The most obvious first question to ask Dr Mary Stewart, chief executive officer of Energetics who has just been anointed to replace Tony Arnel as president of the Energy Efficiency Council is, how is she going to juggle the additional workload given the sector is on fire and her company is growing at a rapid rate?
On the company side she says it’s definitely “boomtimes”. Last year during Covid it was busier than anyone could have anticipated and the organisation is now turning over more than $15 million on a gross annual basis.
Staff numbers are now at “about 80” but hard to quantify more specifically thanks to flexible working arrangements, but the growth rate of three new people last week, two this week and another next week, is a signal that’s clear as bell and a tad challenging, she admits.
Industry wise, energy is transitioning to cleaner sources faster than anyone could have expected; companies are increasingly signing up to big power purchasing agreements (PPAs) for clean energy (many of which Stewart’s company negotiates), and at the global scale much of the known world is bent on rapid transition to net zero targets while Australia’s federal government saunters along in no particular rush, threatening to throw a spanner in the works of major business opportunities for Australian companies.
So next question is, what are the priority goals for her company and the EEC, amid so much to choose from?
“We absolutely have to meet net zero by 2050 or earlier. The natural environment has been impacted by people and energy efficiency has a seminal role to play to help us deliver on that goal,” Stewart says.
“At the moment companies are taking big decisions and while they may be a little more expensive a lot of companies going down the route of the PPAs.”
In a way it’s an easier decision, she says, “a single decision through procurement and you can manage your price for 15 years”.
“Energy efficiency is more challenging, because it’s often a lot of much smaller projects and quite a lot of it is about behaviour change.
“A lot of energy wastage is about how you use equipment, for example, when you slam your foot down you are going to drive up our petrol consumption.”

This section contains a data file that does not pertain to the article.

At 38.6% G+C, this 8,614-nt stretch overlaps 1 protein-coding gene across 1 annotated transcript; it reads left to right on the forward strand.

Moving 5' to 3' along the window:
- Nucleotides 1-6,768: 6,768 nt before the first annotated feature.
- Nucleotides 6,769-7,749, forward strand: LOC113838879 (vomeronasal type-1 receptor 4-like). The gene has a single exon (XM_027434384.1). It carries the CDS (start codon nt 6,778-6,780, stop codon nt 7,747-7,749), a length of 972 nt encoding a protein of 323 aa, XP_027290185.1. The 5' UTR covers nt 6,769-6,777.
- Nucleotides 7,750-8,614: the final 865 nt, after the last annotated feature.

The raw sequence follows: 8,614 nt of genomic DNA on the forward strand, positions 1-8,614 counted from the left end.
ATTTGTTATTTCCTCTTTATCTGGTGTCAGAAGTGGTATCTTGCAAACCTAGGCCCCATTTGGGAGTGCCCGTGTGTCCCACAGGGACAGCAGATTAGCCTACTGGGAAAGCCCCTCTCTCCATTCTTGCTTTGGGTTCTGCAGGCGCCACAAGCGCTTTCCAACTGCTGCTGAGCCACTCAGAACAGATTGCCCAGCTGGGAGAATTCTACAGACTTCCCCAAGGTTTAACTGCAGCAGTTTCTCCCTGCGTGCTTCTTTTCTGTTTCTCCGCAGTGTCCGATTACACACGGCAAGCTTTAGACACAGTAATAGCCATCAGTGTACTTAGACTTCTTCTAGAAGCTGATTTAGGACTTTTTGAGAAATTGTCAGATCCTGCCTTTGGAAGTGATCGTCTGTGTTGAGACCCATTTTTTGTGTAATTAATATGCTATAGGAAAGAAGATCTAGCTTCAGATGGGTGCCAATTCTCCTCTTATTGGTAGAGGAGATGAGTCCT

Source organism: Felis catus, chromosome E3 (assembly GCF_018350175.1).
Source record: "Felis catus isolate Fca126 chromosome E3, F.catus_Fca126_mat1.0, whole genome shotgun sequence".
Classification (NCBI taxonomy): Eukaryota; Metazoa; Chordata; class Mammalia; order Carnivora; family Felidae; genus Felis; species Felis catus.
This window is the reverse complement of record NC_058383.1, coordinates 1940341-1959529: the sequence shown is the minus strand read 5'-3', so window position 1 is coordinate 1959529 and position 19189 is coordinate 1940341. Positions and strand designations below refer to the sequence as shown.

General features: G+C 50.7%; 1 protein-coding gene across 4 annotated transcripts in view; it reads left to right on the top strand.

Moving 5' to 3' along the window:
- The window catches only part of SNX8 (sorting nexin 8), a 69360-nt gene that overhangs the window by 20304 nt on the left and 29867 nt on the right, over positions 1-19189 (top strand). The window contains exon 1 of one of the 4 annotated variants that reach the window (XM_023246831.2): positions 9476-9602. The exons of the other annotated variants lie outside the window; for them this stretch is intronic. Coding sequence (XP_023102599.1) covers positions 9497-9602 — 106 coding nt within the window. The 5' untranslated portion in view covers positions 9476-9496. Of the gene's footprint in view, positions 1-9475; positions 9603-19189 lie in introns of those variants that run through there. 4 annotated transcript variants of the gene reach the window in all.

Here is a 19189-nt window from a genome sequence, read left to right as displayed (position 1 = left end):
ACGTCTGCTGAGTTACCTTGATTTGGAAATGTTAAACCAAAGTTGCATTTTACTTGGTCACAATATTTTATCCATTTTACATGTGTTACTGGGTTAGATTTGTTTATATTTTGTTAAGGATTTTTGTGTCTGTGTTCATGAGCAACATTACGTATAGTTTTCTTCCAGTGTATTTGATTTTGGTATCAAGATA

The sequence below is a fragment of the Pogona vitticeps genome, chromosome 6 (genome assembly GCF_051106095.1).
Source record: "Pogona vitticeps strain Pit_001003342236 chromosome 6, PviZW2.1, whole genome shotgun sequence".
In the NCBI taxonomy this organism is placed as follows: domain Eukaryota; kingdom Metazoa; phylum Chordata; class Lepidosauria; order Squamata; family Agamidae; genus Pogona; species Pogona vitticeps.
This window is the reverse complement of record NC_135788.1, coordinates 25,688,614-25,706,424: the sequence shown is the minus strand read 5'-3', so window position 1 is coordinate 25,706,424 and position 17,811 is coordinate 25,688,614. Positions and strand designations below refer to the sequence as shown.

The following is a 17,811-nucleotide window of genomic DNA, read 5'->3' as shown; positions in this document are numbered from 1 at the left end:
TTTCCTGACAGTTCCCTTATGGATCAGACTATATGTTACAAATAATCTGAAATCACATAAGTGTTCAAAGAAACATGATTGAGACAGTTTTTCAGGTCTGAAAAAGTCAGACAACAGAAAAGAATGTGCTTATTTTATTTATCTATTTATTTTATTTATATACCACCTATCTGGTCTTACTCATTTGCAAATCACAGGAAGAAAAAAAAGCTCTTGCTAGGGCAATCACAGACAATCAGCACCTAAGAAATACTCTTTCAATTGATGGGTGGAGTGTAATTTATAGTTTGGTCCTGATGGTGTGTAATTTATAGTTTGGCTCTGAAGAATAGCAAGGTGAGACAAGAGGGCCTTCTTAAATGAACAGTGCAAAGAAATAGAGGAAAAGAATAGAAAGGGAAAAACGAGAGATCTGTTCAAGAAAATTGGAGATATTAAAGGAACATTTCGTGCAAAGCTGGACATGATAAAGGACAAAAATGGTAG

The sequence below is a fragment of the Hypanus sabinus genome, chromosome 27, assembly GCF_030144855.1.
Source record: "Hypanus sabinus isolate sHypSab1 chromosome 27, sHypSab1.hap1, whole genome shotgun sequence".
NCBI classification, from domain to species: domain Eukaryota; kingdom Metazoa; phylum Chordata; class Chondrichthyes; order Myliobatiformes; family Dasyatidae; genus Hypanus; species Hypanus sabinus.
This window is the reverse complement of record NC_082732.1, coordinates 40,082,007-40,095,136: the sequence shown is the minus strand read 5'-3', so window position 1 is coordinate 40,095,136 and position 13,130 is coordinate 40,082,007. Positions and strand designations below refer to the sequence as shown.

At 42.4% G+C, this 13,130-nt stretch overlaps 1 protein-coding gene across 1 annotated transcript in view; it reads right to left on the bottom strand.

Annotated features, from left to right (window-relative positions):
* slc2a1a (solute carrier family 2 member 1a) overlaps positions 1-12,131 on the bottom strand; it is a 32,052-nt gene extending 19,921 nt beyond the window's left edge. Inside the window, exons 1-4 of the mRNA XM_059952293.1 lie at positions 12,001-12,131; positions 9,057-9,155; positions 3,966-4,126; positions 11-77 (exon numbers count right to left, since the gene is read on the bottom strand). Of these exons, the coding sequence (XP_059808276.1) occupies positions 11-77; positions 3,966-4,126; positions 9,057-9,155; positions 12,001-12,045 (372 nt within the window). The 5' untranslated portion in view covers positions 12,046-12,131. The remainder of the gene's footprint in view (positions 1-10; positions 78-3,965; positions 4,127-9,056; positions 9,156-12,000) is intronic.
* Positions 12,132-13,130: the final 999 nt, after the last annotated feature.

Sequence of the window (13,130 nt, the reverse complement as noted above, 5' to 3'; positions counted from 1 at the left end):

UPDATE 4 JUNE 2021: “But in aggregate energy efficiency adds up – the International Energy Agency says we need it to do over 40 per cent of the heavy lifting when it comes to decarbonising our energy system, and that we need to triple our historic rate of improvement. We’re doing a good job in Australia in commercial buildings – NABERS is a world leading program – but it’s absolutely essential we build on that momentum, and roll up our sleeves to unlock this massive chunk of abatement in other parts of the economy.”
Stewart says the remit of the council these days stretches beyond energy efficiency to energy management and demand response to deliver net zero. It’s working towards this on the advocacy side and on building skills to be better use the technology that’s available.
“We need to match our demand to our supply; looking 15 years down the track we will be using our processes as storage and not just batteries.”
For instance, when clean energy is cheap and abundant you might turn down freezers to minus 10 degrees instead of the usual minus 4 then allow the temperature to creep up as energy becomes less abundant and pricey.
The market is already primed for demand response, Stewart says especially through aggregation of services, which offers big opportunities.
But while these services are used most often by premium properties and businesses what of the smaller B and C grade buildings and second tier businesses?